In other words, the buyer will probably get angry if the plaster is peeling or the flooring was placed carelessly -- problems that his non-professional eyes identify immediately – but is more likely to take less interest in the size of his daughter’s bedroom or the lack of storage space. The homeowner is only likely to see problems much later on.
Another reason for faulty planning is the small amount of funds allocated for architecture, although the architects themselves are often to blame for this problem. One architect who deals with interior design and private homes, recalls an instance of making what she thought was a fair a bid for a Tama 38 project only to discover that was double the other offers.
The architect, who asked not to be named, says the fees her competitors were prepared to accept make quality design impossible. The professional fee in large projects is 7,000 to 10,000 shekels ($1,800 -$2,600) per apartment, which at best means architects will simply duplicate the same design from unit to unit.
Buyers’ changes have become standard
In addition to planning deficiencies, homes today are not suited to a diverse group of homeowners, from single-parent families, bachelors and older couples whose children have left the nest. A relatively young retired couple had trouble finding an apartment in Haifa’s “Krayot” suburbs to suit their needs -- four large rooms and a spacious bathroom. They ended up buying a five-room apartment and converting it into four large rooms and an expanded bathroom, at an additional expense.
Older couples are not the only ones ignored by the real estate market. New homes in Israel are mainly designed for young couples with two or three children. Sometimes design changes are made by an interior designer hired by the buyers themselves, but often buyers ask the contractors to do it, for an extra fee.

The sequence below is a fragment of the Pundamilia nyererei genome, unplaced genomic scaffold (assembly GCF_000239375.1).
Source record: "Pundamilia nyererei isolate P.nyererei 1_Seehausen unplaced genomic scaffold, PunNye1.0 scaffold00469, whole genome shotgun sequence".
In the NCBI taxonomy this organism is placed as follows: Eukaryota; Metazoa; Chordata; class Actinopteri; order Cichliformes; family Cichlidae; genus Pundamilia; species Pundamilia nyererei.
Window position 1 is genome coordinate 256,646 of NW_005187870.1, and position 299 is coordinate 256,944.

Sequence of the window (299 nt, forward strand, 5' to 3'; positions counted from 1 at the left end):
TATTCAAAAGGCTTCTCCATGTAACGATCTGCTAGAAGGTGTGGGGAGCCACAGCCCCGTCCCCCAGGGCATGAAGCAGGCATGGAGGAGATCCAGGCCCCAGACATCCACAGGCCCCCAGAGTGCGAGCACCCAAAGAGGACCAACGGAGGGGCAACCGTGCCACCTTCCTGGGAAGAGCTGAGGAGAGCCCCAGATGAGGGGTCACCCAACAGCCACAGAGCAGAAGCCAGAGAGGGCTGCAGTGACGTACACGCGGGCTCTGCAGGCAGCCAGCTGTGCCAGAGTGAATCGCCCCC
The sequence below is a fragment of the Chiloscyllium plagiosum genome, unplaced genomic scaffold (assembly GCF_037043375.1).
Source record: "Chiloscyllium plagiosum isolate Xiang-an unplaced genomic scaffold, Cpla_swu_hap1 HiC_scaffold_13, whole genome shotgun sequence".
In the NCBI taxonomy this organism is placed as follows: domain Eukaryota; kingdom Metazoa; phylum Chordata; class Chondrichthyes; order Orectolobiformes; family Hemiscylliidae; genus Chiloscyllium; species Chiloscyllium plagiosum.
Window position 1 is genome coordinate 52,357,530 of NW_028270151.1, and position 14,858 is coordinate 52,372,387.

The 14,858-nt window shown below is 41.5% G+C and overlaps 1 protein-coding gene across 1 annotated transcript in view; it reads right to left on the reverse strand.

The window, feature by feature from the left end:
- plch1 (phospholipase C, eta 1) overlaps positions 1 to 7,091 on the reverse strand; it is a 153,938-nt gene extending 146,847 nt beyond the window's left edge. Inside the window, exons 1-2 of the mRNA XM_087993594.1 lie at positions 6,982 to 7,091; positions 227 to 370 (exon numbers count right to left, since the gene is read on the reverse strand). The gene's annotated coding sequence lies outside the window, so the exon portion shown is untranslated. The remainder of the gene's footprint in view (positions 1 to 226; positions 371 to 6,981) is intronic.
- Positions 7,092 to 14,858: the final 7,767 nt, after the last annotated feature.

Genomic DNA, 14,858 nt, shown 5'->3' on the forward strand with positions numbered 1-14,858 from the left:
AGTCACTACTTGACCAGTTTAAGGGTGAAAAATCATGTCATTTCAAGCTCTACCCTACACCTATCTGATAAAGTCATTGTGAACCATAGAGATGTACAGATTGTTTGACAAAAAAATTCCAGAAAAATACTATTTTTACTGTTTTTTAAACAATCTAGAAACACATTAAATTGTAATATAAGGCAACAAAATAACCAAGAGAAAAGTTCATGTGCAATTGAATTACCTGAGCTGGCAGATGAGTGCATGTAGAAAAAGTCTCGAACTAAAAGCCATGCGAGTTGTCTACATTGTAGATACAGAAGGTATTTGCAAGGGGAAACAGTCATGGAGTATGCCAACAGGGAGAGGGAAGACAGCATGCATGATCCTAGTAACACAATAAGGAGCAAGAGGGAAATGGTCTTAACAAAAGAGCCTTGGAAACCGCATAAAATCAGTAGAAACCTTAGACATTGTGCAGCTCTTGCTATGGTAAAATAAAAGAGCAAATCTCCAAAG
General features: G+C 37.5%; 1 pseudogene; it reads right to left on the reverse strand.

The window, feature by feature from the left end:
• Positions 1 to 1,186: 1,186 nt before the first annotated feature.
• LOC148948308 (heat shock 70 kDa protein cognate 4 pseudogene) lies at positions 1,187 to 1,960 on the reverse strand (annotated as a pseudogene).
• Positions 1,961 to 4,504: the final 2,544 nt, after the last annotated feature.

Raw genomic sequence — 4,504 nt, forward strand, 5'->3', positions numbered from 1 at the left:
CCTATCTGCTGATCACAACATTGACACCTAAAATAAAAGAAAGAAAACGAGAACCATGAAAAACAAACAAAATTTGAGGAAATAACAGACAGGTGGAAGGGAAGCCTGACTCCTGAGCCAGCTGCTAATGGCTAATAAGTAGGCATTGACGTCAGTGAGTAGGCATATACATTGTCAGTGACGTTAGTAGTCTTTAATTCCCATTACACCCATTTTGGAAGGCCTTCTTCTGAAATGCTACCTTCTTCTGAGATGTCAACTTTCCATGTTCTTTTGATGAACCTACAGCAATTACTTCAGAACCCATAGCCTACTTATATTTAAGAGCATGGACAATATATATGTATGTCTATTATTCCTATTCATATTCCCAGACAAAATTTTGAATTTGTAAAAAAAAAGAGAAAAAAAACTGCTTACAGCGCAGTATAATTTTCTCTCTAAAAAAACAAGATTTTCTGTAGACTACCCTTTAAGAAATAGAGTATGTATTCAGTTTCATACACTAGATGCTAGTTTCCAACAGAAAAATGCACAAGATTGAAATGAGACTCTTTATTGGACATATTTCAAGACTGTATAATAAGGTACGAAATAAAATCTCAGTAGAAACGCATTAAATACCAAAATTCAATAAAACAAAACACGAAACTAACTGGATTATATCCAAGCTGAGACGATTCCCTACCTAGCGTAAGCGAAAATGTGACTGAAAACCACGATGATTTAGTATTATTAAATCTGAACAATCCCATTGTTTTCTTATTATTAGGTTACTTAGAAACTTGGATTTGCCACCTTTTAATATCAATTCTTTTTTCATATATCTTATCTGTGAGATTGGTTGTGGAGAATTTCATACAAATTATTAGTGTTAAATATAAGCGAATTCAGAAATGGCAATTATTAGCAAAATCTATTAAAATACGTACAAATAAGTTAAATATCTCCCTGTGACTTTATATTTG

Kurz-Avitzour’s firm has ways of maximizing apartments with small square meterage. The most popular method is to convert walls into dividers. As an example, placing a closet between two smaller rooms instead of putting it against a wall. Few contractors include ideas like this in their blueprints.
Kurz-Avitzour sees faulty planning as deliberate.
“Everyone has something to gain from it,” she says. “In terms of economics, the developers rely on the fact that the tenant will turn to a designer. And then the contractor profits from the changes. He tells the tenants, ‘If you want to move a wall, pay for it.’”
Gili Alfi, CEO of Inview renovation specialists, says the problem is that nobody really takes charge of the process. “The contractors want to race ahead, and some allow changes at no extra cost, if the changes are made at an early stage of the planning,” she says.
70% of buyers make changes
Either way, she estimates that 70% of buyers make changes in their newly bought home’s design. The costs of such design changes added up to 1.1 billion shekels nationwide in 2015.
“Although a basic upgrade costs 10,000 shekels, the average upgrade costs 50,000 to 60,000 shekels, and can reach as high as 100,000 shekels,” Alfi says.
Developers say that implementing higher planning standards would make jack up the prices of homes, and that buyers would still seek design changes, anyhow.
“Every buyer wants to bring his own personality to the house, which is why there’s no reason for the developer to invest in unique specifications in advance. That would lead to additional costs, and the buyer would still have to invest in adapting the apartment to his taste,” Sadan of Yossi Avrahami says.
Developers prefer to build apartments assembly-line style rather than invest in planning for each and every tenant.
In projects built by contractors today – as opposed to those built in the 1950s and 1960s – there are increasing numbers of apartments wedged between two other units, usually with three rooms and no cross ventilation. The window of their mamad (protective room) often faces a shaft rather than the building’s exterior. These apartments are cheaper, but the buyers end up spending on renovations.
“In properly run countries, public housing and affordable housing is also well-designed. If the demand for quality doesn’t come from below, the contractors and developers will have no incentive to build good apartments. We should demand public intervention particularly for those who aren’t privileged,” says one architect, who asked not to be named.
Not only are apartments for the middle class poorly designed, so are luxury apartments that go for 10 million shekels and more.
Kurz-Avitzour tells of a Tel Aviv 250-square meter property her firm renovated. “One side was round, and the apartment couldn’t be furnished. There were also nine-square meter size rooms. Clearly someone who buys such an apartment won’t leave it like that. It seems as though someone designed it that way deliberately.”